Explanation: Well over a thousand galaxies are known members of the Virgo Cluster, the closest large cluster of galaxies to our own local group. In fact, the galaxy cluster is difficult to appreciate all at once because it covers such a large area on the sky. This careful wide-field mosaic of telescopic images clearly records the central region of the Virgo Cluster through faint foreground dust clouds lingering above the plane of our own Milky Way galaxy. The cluster's dominant giant elliptical galaxy M87, is just below and to the left of the frame center. To the right of M87...
  • Astronomy Picture of the Day -- A Proton Arc Over Lake Superior

    08/03/2015 8:51:02 AM PDT · by SunkenCiv · 11 replies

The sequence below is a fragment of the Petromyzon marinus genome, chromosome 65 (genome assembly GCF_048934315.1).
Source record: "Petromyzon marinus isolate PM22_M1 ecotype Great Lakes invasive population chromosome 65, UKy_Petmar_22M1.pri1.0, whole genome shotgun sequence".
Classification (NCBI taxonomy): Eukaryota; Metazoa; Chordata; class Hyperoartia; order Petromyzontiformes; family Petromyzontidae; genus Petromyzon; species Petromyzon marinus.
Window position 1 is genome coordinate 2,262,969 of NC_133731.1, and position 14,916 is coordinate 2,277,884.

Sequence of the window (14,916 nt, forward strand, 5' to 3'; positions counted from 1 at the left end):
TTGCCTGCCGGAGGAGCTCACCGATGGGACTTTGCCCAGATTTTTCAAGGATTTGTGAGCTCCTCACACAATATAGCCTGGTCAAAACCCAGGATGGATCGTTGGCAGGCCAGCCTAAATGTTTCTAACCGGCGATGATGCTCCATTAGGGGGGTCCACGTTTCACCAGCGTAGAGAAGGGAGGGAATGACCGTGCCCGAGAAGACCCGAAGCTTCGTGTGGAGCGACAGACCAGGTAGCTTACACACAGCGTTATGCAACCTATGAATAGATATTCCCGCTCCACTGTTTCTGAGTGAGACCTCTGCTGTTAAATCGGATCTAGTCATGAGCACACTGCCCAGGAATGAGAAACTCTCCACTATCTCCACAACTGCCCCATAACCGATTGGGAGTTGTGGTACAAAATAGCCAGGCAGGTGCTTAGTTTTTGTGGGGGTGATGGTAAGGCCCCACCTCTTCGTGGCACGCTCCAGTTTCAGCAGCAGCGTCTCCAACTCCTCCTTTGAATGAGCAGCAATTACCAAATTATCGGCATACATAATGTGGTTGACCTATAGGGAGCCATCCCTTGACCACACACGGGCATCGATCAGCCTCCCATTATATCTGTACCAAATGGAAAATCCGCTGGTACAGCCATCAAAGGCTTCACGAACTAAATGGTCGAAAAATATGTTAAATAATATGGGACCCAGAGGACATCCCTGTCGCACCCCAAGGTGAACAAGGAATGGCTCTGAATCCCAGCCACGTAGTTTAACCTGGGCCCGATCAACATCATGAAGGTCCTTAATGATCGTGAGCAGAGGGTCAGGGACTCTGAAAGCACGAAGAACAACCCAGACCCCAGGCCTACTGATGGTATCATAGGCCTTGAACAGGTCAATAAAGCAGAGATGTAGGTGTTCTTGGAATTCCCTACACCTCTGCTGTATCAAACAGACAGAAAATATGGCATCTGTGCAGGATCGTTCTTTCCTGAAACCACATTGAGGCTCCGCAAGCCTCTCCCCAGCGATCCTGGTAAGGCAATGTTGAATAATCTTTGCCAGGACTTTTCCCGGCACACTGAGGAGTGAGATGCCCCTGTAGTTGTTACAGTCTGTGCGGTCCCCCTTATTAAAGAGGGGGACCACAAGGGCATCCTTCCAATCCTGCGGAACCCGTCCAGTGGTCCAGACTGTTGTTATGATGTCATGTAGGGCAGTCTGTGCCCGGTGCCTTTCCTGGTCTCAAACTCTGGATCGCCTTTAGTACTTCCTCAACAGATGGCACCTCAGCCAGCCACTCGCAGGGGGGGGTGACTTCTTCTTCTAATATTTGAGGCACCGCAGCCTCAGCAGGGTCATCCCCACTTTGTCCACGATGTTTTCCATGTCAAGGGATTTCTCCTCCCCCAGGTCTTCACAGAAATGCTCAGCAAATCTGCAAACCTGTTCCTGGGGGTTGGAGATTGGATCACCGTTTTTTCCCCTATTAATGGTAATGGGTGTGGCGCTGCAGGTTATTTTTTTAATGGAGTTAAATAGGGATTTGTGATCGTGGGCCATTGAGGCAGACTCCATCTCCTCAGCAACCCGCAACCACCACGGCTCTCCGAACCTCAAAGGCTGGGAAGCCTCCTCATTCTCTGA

NASA ^ | August 03, 2015 | (see photo credit)
    Explanation: The setting had been picked out -- all that was needed was an aurora. And late last August, forecasts predicted that an otherwise beautiful night sky would be lit up with auroral green. Jumping into his truck, the astrophotographer approached his secret site -- but only after a five hour drive across the rural Upper Peninsula of Michigan. What he didn't know was that his luck was just beginning. While setting up for the image, a proton arc -- a rare type of aurora -- appeared. The red arc lasted only about 15 minutes, but that was long enough...
  • Astronomy Picture of the Day -- Apollo 17 at Shorty Crater

    08/02/2015 12:35:37 PM PDT · by SunkenCiv · 9 replies
    NASA ^ | August 02, 2015 | (see photo credit)